An Overview of Plastic Injection Molding

Did you know that a very large variety of plastic products is made by a process known as injection molding? These items include washers, valves, knobs, pulleys, power tools, bottle caps, gears, toys, keyboards,computer monitors, car panels, furniture and many more. Injection molding is an economical, efficient way of manufacturing plastic items on a mass scale. The size and specifications of each machine varies with the product to be manufactured.

The credit of inventing this process goes to John Wesley Hyatt. He created billiards balls during 1868 by just injecting celluloid in a mold. Subsequently, he made an injection molding machine by incorporating a plunger. In 1946, one more inventor, named James Hendry, modified Hyatt’s design to fashion an injection molding machine having a screw.

The present industry producing plastic goods employs both, the plunger type and the screw type machines. The chief difference between the two is the manner in which plastic gets transferred to a given mold. Screw type injection molding machines are more popular because of the convenience they offer. PET injection molding machine

The process of molding employs plastic resins in a granular or pallet form. The selection of plastic to be used varies with the type of item to be produced, its end use, and the overall budget. There are numerous kinds of plastics available, but not all are safe for human use. Plastics that are often used in case of injection molding are polystyrene, polypropylene, polycarbonate, polyamide, polyethylene, polyvinyl chloride, acrylic, Teflon®, and Delrin®.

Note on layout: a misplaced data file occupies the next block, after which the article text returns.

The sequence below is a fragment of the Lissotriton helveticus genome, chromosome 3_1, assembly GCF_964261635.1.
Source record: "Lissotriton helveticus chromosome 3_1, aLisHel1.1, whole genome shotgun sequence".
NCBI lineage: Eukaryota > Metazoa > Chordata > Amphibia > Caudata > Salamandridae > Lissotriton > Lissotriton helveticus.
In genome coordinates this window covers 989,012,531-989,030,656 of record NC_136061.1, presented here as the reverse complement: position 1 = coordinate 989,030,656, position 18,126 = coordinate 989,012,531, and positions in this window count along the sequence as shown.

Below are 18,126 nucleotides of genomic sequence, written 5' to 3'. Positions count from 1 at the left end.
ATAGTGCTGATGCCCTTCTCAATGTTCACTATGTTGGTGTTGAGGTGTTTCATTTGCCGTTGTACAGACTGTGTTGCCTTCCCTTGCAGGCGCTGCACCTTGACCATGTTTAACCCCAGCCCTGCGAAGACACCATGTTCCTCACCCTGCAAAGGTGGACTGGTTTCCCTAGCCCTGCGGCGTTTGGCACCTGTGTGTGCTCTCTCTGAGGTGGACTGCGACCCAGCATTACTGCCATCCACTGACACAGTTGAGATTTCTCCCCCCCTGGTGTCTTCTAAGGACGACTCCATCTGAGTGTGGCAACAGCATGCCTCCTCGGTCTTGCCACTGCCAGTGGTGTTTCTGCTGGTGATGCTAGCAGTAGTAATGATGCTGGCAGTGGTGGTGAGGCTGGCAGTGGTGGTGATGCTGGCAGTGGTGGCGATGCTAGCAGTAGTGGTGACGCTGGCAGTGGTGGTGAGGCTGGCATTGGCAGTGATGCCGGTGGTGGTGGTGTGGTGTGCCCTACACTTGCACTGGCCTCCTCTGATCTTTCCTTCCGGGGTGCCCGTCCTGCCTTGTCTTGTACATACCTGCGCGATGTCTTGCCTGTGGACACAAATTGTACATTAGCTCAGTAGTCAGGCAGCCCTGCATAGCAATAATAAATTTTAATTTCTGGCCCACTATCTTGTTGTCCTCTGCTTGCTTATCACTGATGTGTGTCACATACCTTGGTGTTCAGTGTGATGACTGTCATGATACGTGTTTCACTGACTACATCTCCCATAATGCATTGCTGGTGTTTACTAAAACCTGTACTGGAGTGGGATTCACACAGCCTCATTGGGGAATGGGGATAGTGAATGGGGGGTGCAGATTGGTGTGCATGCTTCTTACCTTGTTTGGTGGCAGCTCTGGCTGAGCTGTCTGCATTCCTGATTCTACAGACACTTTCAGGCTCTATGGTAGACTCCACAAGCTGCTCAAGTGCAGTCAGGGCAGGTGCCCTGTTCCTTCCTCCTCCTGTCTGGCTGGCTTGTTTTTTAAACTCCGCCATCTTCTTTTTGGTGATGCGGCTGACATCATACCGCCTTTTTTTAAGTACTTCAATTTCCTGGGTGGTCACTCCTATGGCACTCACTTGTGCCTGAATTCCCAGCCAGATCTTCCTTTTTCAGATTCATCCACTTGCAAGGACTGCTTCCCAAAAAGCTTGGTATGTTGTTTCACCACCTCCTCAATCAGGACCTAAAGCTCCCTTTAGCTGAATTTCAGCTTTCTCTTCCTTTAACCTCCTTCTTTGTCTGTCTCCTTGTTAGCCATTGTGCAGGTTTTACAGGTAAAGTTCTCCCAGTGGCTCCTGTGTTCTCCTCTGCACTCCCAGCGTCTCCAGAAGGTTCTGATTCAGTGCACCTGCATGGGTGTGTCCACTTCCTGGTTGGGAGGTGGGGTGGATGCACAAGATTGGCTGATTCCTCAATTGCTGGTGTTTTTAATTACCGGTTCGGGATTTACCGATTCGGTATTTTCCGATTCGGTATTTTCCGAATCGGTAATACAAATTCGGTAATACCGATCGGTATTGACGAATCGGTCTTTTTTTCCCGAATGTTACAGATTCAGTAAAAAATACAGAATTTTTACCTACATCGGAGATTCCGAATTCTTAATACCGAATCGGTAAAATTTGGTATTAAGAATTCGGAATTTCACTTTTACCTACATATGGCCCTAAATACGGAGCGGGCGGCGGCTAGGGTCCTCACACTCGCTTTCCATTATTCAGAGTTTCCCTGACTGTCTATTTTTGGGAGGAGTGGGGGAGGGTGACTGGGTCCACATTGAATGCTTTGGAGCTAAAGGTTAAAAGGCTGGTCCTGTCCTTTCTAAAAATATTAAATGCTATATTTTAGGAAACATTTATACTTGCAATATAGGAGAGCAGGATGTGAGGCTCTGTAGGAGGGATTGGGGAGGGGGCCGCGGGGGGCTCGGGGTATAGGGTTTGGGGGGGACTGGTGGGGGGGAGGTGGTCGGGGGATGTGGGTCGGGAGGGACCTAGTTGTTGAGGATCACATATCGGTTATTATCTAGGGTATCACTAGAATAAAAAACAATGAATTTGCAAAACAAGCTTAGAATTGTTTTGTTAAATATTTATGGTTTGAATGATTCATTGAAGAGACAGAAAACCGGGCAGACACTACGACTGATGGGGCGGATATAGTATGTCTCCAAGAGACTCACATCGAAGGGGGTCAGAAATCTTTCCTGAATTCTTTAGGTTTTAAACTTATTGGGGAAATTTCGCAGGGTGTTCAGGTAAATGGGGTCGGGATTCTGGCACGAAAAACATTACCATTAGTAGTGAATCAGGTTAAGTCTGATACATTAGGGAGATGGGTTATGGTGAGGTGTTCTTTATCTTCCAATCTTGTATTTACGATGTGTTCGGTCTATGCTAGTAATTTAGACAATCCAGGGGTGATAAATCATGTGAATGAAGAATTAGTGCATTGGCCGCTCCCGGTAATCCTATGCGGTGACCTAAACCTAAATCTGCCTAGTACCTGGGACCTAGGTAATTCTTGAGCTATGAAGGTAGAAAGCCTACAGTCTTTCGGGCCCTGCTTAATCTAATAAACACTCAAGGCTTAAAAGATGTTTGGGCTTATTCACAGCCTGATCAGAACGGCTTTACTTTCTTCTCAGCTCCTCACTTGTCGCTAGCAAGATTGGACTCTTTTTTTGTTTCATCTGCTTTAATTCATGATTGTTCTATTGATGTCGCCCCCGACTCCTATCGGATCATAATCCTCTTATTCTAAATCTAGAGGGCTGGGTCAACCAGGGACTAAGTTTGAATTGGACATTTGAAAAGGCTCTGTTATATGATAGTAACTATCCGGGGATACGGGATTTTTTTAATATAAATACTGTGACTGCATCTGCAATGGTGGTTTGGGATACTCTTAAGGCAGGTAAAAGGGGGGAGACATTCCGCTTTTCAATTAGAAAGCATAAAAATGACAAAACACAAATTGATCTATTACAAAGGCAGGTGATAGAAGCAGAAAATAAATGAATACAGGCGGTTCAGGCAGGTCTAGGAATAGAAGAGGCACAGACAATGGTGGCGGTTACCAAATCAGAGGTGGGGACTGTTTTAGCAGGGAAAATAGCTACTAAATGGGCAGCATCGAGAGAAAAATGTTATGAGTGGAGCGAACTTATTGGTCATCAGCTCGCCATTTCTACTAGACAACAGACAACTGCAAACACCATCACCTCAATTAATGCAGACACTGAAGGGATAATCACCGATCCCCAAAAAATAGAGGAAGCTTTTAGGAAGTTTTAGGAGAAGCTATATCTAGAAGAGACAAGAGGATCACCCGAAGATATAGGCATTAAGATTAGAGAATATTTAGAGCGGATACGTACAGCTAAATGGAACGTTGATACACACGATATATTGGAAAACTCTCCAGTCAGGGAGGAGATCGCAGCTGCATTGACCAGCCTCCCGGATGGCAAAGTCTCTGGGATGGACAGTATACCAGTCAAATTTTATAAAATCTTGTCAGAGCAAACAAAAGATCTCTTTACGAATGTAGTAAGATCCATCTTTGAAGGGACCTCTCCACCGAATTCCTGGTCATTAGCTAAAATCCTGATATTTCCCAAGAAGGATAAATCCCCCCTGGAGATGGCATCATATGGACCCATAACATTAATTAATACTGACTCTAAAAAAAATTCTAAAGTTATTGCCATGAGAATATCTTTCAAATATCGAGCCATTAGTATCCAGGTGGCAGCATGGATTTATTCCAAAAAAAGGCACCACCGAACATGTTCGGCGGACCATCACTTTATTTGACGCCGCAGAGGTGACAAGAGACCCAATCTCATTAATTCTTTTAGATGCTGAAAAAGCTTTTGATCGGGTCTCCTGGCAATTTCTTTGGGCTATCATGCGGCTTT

Being non-degradable, plastics can’t be treated as environment-friendly. However, the process of injection molding helps reducing waste, as it allows us to reuse the same plastic repeatedly.

Granules or pallets of plastic are fed to the hopper of the machine. The hopper is a big container having an opening through which plastic is moved to a heating cylinder, where pallets are heated to a temperature that melts the plastic.

The plunger or screw then forces the melted plastic to pass via a nozzle into the mold, which is the opposite of the component to be produced. A mold may have one or more cavities for the simultaneous production of many components. Long-lasting costly steel may be used for making molds. Molds made from beryllium-alloy and aluminum are quite economical, but don’t last for long.

The selection of correct plastic and the metal for the mold is decided by the item to be produced, its desired durability and the overall cost. The normal practice for manufacturers is to employ not so expensive metal for making prototypes of molds, but long-lasting, accurately machined molds are employed for the mass production of items

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